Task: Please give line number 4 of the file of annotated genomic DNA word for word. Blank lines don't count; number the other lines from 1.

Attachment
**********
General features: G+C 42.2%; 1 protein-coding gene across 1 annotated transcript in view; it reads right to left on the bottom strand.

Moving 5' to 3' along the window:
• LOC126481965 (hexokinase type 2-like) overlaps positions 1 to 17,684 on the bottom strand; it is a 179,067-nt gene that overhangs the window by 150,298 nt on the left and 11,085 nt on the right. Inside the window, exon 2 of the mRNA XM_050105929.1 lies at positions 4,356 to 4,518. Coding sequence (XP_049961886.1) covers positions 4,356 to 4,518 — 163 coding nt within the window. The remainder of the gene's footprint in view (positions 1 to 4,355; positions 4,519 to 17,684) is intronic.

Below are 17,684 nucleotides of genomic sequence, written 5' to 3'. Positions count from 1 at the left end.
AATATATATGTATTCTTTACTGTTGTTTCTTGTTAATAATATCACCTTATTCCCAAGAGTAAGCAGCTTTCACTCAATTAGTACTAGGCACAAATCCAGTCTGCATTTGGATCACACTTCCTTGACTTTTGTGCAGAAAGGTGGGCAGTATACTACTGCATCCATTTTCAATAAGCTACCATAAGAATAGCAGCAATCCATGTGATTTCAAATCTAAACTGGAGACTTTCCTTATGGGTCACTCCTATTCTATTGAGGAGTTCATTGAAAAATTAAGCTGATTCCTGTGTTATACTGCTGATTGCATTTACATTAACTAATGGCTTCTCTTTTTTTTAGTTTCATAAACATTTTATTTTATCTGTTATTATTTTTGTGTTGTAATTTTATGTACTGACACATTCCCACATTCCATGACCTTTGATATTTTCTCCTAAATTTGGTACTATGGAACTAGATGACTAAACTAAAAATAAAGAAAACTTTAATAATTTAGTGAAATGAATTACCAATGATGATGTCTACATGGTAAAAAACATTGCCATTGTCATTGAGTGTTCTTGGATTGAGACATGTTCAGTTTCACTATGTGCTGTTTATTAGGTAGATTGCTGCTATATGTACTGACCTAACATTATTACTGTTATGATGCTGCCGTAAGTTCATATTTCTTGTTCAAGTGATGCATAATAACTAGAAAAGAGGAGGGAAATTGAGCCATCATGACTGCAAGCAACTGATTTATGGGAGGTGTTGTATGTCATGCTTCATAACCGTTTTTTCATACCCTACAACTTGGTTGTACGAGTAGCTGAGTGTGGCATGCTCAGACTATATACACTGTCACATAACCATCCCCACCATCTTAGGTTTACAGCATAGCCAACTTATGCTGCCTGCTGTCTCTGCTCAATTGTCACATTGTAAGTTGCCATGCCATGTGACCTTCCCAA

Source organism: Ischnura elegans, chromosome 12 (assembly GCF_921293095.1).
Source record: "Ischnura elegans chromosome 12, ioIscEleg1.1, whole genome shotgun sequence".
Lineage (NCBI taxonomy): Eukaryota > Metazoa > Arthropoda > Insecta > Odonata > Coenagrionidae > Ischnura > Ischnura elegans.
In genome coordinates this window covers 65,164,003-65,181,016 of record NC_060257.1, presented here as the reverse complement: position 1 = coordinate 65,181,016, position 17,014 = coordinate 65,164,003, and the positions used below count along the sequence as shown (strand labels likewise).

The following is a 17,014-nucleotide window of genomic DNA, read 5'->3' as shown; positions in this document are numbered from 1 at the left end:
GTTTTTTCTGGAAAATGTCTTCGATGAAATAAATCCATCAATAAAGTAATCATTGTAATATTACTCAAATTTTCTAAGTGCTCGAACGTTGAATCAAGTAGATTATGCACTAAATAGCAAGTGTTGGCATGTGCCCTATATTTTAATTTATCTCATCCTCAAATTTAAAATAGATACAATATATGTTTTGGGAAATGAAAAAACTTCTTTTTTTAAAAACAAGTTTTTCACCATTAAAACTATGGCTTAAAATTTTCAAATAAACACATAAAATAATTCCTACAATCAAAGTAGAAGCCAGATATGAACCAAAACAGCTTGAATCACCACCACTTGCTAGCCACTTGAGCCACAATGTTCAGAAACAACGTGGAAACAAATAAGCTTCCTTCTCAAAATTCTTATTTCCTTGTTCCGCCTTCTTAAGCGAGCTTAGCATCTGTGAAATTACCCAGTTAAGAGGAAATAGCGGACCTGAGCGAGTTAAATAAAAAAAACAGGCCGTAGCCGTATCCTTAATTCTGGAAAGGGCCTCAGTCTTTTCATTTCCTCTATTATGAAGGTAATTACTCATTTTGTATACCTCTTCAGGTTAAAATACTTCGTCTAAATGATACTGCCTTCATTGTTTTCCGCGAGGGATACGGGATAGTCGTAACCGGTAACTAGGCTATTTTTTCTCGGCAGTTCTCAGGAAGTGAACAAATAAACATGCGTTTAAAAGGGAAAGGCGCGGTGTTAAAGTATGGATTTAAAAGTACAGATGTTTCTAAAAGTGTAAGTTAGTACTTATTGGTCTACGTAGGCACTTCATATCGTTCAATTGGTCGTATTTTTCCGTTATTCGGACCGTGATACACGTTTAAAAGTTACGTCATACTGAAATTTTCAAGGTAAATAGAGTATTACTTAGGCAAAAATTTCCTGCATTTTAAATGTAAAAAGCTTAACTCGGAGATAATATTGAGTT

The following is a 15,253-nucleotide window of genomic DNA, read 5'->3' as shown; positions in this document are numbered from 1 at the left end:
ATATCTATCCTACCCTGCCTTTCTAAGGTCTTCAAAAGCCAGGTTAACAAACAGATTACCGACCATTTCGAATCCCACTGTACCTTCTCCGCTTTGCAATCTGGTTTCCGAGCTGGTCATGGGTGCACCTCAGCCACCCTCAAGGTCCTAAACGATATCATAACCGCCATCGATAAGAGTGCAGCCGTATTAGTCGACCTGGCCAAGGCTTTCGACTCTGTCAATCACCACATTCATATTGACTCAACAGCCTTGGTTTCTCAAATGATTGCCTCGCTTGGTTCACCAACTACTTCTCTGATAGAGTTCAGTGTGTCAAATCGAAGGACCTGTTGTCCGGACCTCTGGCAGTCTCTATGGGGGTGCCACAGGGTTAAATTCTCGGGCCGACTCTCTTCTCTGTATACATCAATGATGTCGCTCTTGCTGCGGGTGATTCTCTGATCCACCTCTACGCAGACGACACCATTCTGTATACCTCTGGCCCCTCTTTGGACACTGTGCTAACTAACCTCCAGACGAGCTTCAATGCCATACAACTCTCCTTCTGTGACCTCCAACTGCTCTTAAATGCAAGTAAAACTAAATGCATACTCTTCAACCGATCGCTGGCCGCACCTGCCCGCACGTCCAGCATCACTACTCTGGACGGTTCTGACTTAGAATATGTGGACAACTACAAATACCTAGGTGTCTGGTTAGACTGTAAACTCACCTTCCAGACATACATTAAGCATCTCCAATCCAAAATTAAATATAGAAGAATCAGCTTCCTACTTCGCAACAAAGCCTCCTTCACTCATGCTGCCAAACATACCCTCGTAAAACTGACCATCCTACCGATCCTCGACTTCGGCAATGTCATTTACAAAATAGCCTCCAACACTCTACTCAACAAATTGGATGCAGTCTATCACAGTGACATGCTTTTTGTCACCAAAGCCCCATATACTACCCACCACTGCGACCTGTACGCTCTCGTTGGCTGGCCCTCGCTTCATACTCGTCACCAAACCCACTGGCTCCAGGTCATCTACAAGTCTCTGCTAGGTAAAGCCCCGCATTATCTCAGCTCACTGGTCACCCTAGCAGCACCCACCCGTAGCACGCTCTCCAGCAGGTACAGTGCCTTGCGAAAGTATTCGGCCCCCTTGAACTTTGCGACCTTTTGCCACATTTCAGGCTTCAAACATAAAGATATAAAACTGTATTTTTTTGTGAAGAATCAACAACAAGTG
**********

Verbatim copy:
Below are 17,684 nucleotides of genomic sequence, written 5' to 3'. Positions count from 1 at the left end.